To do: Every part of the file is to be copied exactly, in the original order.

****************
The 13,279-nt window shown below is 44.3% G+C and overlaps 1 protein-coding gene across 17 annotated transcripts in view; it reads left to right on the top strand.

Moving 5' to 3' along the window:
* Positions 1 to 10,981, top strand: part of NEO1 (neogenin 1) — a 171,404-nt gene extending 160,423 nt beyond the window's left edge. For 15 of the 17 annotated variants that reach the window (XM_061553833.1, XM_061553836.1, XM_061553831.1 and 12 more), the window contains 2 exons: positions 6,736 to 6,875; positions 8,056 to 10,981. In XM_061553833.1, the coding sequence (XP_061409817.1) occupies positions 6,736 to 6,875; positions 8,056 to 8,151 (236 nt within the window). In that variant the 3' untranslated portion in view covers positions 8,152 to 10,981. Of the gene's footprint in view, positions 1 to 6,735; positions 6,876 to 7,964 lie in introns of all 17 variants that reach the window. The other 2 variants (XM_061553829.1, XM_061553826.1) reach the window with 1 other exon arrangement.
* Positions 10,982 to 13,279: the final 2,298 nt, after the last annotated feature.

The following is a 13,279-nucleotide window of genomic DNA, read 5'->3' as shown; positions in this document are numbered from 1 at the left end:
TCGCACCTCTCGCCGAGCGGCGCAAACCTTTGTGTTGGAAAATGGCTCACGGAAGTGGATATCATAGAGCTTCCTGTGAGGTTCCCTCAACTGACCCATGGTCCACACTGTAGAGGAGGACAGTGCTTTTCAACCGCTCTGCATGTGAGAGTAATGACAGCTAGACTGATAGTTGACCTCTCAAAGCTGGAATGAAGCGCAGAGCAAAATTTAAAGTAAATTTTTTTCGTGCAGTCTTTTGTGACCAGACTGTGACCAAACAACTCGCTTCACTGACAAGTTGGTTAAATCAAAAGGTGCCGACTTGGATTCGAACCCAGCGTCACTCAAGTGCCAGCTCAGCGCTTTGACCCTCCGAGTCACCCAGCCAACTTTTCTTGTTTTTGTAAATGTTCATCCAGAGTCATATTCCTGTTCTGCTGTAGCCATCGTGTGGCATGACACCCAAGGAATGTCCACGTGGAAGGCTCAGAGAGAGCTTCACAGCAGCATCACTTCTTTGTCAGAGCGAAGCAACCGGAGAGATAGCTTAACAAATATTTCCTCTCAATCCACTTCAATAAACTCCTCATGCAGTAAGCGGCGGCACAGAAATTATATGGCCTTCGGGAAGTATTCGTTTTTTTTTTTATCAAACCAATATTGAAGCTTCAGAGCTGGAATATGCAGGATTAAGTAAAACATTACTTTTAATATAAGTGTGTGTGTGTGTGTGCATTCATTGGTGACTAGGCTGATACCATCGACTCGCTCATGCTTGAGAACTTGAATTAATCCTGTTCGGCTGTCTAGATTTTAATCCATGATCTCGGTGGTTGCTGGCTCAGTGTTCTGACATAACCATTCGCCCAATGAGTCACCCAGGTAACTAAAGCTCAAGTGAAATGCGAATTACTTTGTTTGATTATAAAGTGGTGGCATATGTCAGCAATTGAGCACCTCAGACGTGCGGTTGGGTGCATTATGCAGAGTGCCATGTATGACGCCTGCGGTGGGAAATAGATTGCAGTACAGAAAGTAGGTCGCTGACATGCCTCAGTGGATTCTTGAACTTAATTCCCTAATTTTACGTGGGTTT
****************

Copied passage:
The 13,279-nt window shown below is 44.3% G+C and overlaps 1 protein-coding gene across 17 annotated transcripts in view; it reads left to right on the top strand.

Moving 5' to 3' along the window:
* Positions 1 to 10,981, top strand: part of NEO1 (neogenin 1) — a 171,404-nt gene extending 160,423 nt beyond the window's left edge. For 15 of the 17 annotated variants that reach the window (XM_061553833.1, XM_061553836.1, XM_061553831.1 and 12 more), the window contains 2 exons: positions 6,736 to 6,875; positions 8,056 to 10,981. In XM_061553833.1, the coding sequence (XP_061409817.1) occupies positions 6,736 to 6,875; positions 8,056 to 8,151 (236 nt within the window). In that variant the 3' untranslated portion in view covers positions 8,152 to 10,981. Of the gene's footprint in view, positions 1 to 6,735; positions 6,876 to 7,964 lie in introns of all 17 variants that reach the window. The other 2 variants (XM_061553829.1, XM_061553826.1) reach the window with 1 other exon arrangement.
* Positions 10,982 to 13,279: the final 2,298 nt, after the last annotated feature.

The following is a 13,279-nucleotide window of genomic DNA, read 5'->3' as shown; positions in this document are numbered from 1 at the left end:
TCGCACCTCTCGCCGAGCGGCGCAAACCTTTGTGTTGGAAAATGGCTCACGGAAGTGGATATCATAGAGCTTCCTGTGAGGTTCCCTCAACTGACCCATGGTCCACACTGTAGAGGAGGACAGTGCTTTTCAACCGCTCTGCATGTGAGAGTAATGACAGCTAGACTGATAGTTGACCTCTCAAAGCTGGAATGAAGCGCAGAGCAAAATTTAAAGTAAATTTTTTTCGTGCAGTCTTTTGTGACCAGACTGTGACCAAACAACTCGCTTCACTGACAAGTTGGTTAAATCAAAAGGTGCCGACTTGGATTCGAACCCAGCGTCACTCAAGTGCCAGCTCAGCGCTTTGACCCTCCGAGTCACCCAGCCAACTTTTCTTGTTTTTGTAAATGTTCATCCAGAGTCATATTCCTGTTCTGCTGTAGCCATCGTGTGGCATGACACCCAAGGAATGTCCACGTGGAAGGCTCAGAGAGAGCTTCACAGCAGCATCACTTCTTTGTCAGAGCGAAGCAACCGGAGAGATAGCTTAACAAATATTTCCTCTCAATCCACTTCAATAAACTCCTCATGCAGTAAGCGGCGGCACAGAAATTATATGGCCTTCGGGAAGTATTCGTTTTTTTTTTTATCAAACCAATATTGAAGCTTCAGAGCTGGAATATGCAGGATTAAGTAAAACATTACTTTTAATATAAGTGTGTGTGTGTGTGTGCATTCATTGGTGACTAGGCTGATACCATCGACTCGCTCATGCTTGAGAACTTGAATTAATCCTGTTCGGCTGTCTAGATTTTAATCCATGATCTCGGTGGTTGCTGGCTCAGTGTTCTGACATAACCATTCGCCCAATGAGTCACCCAGGTAACTAAAGCTCAAGTGAAATGCGAATTACTTTGTTTGATTATAAAGTGGTGGCATATGTCAGCAATTGAGCACCTCAGACGTGCGGTTGGGTGCATTATGCAGAGTGCCATGTATGACGCCTGCGGTGGGAAATAGATTGCAGTACAGAAAGTAGGTCGCTGACATGCCTCAGTGGATTCTTGAACTTAATTCCCTAATTTTACGTGGGTTT